Justice for heritage around the corner?

At last – a distinctive breath of fresh air! No, I’m not emerging from the depths of a 1950s
steam shed, but talking about a legal system which, rightly or wrongly, has for so long seemed to
be balanced in favour of the perpetrator rather than the victim.

As we report in our News section this issue, the Sentencing Council of England and Wales – which publishes guidelines to judges and magistrates as to the type and severity of sentences which they can impose for various offences – has suggested raising the maximum sentences for vandalism to historic property from 18 months’ imprisonment to four years.

The graffiti-covered GWR corridor third. SVR

This is exactly what I and this magazine have been calling for over many years, on behalf of the army of volunteers who slave for years on end to restore historic locomotives, rolling stock and buildings and then turn up to find that Johnny Backtofrontbaseballcap and his paint aerosol assortment have undone thousands of man hours’ work in minutes for his own personal satisfaction and no other gain.

In the past year, we have seen vandal attacks on historic coaches on the North Yorkshire Moors and the Severn Valley Railway. Now the latest victim of this senseless behaviour is the Churnet Valley Railway.

Also in the News section, we report on the restoration of a classic Bowes Railway wagon that has been brought back to life – at considerable expense –following an arson attack.

Such mindless incidents are not only attacks on the railways themselves, but on society as a whole, for heritage is there for everyone and in essence belongs to us all.

Yet we have become somewhat blasé about graffiti damage in recent times, hailing the products of the
likes of Banksy as significant works of art – which indeed they may well be, but what sort of message does that send out to the less gifted both in terms of artistic capability and brain cells?

Last year, I walked through a park in my native Solihull, which had been developed from farmland which I used to explore as a boy. At one point, a surfaced footpath passes below a road bridge. A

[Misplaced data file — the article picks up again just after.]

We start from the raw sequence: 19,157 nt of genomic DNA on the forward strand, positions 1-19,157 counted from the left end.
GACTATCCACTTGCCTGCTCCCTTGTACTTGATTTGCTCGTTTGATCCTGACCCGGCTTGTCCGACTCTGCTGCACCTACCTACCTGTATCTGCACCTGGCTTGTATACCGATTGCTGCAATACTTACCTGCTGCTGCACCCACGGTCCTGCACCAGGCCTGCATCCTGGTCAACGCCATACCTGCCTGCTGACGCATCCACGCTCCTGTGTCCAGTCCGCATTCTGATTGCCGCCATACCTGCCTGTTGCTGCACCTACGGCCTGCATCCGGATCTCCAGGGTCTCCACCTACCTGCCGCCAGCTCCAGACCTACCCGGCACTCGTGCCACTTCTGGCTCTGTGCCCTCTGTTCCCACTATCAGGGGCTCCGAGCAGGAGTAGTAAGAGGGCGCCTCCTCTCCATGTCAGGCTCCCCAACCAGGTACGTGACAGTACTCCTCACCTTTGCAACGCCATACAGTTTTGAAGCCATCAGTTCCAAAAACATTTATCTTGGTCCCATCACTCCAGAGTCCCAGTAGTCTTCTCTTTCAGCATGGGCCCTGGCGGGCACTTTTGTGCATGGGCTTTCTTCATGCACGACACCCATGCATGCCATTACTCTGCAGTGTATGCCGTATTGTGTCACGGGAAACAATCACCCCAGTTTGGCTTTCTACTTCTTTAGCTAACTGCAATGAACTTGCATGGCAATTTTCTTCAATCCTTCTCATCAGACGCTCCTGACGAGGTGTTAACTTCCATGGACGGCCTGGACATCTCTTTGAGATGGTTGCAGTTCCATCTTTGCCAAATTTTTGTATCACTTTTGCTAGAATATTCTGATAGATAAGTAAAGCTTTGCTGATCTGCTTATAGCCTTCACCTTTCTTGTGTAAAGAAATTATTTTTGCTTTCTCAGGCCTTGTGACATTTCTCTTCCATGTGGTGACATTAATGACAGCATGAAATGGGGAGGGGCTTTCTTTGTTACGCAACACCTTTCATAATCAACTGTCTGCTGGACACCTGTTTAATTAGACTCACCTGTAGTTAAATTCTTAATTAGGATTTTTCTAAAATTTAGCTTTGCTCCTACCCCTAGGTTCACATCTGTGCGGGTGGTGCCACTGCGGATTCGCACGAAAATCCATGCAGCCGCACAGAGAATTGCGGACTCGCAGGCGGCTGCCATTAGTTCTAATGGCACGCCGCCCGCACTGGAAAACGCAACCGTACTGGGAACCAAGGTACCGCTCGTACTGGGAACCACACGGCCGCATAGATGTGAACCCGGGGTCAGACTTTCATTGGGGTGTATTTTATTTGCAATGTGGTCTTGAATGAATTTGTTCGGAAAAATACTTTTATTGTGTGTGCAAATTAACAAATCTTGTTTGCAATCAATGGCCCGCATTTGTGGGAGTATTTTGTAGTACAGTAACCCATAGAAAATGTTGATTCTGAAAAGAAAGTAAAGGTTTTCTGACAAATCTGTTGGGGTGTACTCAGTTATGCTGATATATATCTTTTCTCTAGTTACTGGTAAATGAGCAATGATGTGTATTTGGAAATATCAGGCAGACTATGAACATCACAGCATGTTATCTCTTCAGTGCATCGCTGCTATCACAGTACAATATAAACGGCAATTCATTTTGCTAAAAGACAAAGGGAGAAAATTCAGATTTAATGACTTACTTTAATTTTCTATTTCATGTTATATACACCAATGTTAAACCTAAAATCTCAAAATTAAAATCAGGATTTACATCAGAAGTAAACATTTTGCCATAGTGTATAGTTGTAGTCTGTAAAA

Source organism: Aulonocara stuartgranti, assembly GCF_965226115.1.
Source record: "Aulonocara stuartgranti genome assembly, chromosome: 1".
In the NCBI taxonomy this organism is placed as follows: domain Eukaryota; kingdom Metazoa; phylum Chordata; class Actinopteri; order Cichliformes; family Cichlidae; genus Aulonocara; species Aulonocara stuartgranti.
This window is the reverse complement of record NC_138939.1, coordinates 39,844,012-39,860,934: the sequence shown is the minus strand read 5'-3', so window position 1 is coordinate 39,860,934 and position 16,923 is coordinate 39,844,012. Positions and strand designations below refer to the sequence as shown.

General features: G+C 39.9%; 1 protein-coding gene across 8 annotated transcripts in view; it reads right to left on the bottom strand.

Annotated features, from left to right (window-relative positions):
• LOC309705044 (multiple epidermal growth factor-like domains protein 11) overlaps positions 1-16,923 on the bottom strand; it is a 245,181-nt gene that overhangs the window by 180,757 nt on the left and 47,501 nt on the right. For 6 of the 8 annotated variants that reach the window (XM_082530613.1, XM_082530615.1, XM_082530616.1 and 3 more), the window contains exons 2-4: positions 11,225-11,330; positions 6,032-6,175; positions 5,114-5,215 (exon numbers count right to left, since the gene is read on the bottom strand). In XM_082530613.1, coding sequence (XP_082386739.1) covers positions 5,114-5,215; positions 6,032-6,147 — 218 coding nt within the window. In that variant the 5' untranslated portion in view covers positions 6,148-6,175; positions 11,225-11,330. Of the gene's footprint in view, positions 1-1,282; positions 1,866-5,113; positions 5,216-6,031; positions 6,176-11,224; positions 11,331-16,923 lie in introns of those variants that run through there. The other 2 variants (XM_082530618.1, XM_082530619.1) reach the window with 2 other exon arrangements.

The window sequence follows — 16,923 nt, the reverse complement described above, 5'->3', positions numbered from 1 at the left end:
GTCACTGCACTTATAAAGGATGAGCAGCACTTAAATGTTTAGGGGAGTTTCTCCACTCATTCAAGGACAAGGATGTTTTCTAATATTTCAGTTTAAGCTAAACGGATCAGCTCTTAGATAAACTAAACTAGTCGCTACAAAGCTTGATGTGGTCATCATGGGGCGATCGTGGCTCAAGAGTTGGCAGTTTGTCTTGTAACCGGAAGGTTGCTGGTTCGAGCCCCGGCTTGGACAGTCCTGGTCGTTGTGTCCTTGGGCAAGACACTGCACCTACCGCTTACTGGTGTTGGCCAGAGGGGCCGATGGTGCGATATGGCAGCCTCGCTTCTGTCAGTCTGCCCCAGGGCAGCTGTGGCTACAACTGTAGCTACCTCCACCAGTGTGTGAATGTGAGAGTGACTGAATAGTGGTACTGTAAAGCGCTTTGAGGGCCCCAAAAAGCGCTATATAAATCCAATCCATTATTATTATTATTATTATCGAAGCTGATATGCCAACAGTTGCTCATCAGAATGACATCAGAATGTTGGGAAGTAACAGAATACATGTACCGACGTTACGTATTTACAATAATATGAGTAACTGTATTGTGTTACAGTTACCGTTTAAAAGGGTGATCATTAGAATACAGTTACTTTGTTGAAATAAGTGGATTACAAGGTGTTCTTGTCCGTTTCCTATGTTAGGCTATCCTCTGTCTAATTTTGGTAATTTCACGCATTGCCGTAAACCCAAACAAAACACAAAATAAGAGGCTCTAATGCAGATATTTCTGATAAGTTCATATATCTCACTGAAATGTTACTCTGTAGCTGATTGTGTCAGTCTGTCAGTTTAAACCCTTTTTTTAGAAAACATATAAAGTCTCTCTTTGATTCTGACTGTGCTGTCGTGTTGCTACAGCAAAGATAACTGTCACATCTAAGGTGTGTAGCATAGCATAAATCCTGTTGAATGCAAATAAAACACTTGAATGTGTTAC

‘graffiti artist’ was busy at work on the walls of the subway at around 3pm, in broad daylight on a sunny day, and those walking past did not even given him a second glance, as if he were just an everyday part of the street scene.

Echoing voices from every heritage railway in the country, the Sentencing Council is now saying that enough is enough. Yes, we should not opt for a system of ‘revenge punishment’ of such offenders, but give exemplary sentences primarily as an unmistakeable loud and clear unpalatable deterrent to others, and no, I would not give them free legal aid, or defence solicitors and social workers paid for out of our taxes.

In this day of CCTV systems and security cameras which can be bought cheaply over the internet, it is now easier than ever before to trace the culprits and arrest them.

I would, however, go further than the Sentencing Council suggests.

Those who damage historic buildings and artefacts should forfeit all the tools used – including motor vehicles – and the full cost of rectifying damage should also be financed by seizure of their own property, deductions from state future benefits or added to their long-term tax liabilities, that is, if they ever decided to commit what in their book is a real crime, and get a job.

Robin Jones, Editor

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